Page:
Butternut Waldheim is a later modification of the same variety. Specialists have achieved an earlier ripening period. Fruits are elongated and light brown. The flesh has an excellent taste, with a nutty flavor. A wonderful variety, the novelty of last season, which has already managed to win love and recognition.
Blue Hubbard is another terrific variety that was bred relatively recently. The bluish-white fruits can reach up to 10 kg, but this is usually not the case with regular harvests. The flesh is bright orange, tender, and very sweet. This variety can be eaten raw. Excellent taste qualities allow this vegetable to take one of the leading places in the diet, especially in the winter and spring, when most fresh fruits are already losing some useful properties.
Squash Growing Routine
It is usually not a hassle to grow squash. Unlike its large-fruited relatives, this vegetable is less demanding of heat and soil fertility on the plot and is quite drought-resistant. It forms numerous shoots, some of which reach up to 7 meters in length.
In regions with short summers, two weeks before planting squash seedlings, it is recommended to cover the soil with black film — this contributes to faster warming. Then, with a no-planting method of culture, each planting hole is placed 2-3 squash seeds to a depth of 4 to 5 centimeters and watered with a weak solution of manganese.
Squash is responsive to organic fertilizers but gives just a phenomenal yield and heirloom seeds with the added addition of potassium fertilizers. If you do not limit the development of plants by pruning and rationing, a huge number of fruits are on the main and side branches.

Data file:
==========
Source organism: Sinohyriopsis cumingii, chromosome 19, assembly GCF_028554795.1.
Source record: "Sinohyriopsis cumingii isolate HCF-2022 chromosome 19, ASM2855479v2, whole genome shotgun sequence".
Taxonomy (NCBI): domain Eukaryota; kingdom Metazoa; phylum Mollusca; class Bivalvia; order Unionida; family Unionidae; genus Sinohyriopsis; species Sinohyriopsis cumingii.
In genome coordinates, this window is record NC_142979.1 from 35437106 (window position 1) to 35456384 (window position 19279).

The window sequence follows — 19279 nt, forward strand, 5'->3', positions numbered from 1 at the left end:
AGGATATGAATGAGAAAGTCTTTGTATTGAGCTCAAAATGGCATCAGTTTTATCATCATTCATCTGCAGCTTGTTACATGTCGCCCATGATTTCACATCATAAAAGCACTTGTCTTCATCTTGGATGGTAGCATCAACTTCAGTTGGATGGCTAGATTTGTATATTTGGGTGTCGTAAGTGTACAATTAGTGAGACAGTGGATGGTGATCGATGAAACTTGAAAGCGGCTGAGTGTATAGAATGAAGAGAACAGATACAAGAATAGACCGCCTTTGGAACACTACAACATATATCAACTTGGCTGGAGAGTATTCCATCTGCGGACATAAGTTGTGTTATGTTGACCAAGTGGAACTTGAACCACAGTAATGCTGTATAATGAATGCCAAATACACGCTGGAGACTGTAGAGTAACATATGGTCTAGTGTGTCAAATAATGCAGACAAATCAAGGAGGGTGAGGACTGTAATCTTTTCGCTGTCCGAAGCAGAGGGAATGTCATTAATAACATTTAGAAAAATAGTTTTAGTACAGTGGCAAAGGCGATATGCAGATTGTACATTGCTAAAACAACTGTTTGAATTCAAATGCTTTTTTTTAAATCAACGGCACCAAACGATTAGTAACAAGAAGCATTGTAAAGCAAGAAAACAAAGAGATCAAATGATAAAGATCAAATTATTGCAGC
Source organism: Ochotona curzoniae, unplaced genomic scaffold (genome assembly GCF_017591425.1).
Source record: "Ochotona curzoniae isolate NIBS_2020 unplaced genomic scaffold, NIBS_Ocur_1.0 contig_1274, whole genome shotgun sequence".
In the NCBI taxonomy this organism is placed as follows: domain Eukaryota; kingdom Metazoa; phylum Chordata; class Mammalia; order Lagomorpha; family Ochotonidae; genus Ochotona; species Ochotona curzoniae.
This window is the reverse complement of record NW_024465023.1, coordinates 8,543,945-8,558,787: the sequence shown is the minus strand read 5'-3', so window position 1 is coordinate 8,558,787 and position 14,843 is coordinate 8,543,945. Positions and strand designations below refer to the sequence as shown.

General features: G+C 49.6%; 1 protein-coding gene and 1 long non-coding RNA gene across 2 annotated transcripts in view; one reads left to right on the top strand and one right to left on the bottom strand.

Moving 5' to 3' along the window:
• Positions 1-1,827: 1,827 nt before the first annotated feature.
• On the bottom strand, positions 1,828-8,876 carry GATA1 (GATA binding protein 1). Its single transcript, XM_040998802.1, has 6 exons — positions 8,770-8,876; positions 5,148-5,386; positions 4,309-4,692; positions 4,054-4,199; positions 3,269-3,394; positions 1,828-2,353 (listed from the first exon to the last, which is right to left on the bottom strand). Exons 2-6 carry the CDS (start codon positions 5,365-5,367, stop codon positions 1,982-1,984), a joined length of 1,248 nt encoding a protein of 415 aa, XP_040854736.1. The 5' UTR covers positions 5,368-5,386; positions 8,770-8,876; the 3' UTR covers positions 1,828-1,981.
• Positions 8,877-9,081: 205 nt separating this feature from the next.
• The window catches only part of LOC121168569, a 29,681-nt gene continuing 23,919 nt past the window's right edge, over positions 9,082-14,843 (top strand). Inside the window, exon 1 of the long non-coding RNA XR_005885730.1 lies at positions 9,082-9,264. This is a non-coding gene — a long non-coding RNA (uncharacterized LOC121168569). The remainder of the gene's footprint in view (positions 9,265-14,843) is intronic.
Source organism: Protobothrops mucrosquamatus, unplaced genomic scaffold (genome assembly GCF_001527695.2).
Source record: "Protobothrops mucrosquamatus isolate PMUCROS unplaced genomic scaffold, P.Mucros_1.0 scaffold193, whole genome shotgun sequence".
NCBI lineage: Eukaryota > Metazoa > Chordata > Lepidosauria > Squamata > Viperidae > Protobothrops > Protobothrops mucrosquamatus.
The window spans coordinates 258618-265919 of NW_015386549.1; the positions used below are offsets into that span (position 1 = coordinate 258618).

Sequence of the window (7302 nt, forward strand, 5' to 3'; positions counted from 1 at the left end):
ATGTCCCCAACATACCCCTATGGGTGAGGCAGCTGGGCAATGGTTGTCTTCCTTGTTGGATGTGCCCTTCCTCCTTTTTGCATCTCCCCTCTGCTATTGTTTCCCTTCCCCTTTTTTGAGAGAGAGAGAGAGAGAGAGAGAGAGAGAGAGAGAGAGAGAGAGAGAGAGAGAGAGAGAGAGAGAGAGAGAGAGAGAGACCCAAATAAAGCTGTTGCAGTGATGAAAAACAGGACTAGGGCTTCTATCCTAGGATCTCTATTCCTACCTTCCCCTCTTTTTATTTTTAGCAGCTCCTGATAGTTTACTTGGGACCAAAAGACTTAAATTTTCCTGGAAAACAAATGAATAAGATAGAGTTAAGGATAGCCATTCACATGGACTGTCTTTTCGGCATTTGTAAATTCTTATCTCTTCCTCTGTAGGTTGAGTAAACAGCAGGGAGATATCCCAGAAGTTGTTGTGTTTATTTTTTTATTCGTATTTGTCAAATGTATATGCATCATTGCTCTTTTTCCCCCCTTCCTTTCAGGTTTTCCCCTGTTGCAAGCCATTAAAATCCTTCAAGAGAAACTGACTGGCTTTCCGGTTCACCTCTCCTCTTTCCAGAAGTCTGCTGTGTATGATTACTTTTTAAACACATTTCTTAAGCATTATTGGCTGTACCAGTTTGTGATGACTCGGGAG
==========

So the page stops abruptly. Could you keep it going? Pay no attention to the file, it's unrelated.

With regular feeding (every two weeks) and watering, you will do without rationing procedures. But in cool summers, it is advisable to limit the growth of shoots by removing weak side branches and shortening the main stem.
Squash pumpkin needs nutritious feedings. Every week was spent on nitrogen feedings with an infusion of grass from the beginning of June to the end of July. In such an infusion, you can add a complex mineral fertilizer diluted in water every once in a while. Usually, do the following proportion: a liter of herbal information per bucket of water or a liter of herbal infusion and a spoonful of complex mineral fertilizer per liter of water. Before fertilizing, water the plants conscientiously so as not to burn the roots. In mid-August, feed your squash pumpkin with ash extract.
Great source of heirloom seeds
The first step to grow Squash would be to find a good reputable provider of heirloom seeds.
One independent and small-business that sells heirloom seeds online is the Ethos Seed Company – you can purchase Squash seeds on their website: Winter Squash Seeds – Ethos Seed Company
They sell heirloom vegetable seeds, herb seeds and flower seeds. The website also provides very useful tips and information about gardening and growing vegetables.
This small business is woman-owned which is a great thing to encourage as well.
It has a diverse selection of seeds with the “staple” selections that include the following categories: kale, tomatoes, peppers, lettuce, beans, carrots, squash, cucumbers and many more!
Once you have ordered the seeds that you would like to plant, get ready to start a beautiful garden, and prepare for the right planting season. If you are not sure what to do, you can always connect with your seed provider who would be thrilled to help Heirloom Squash.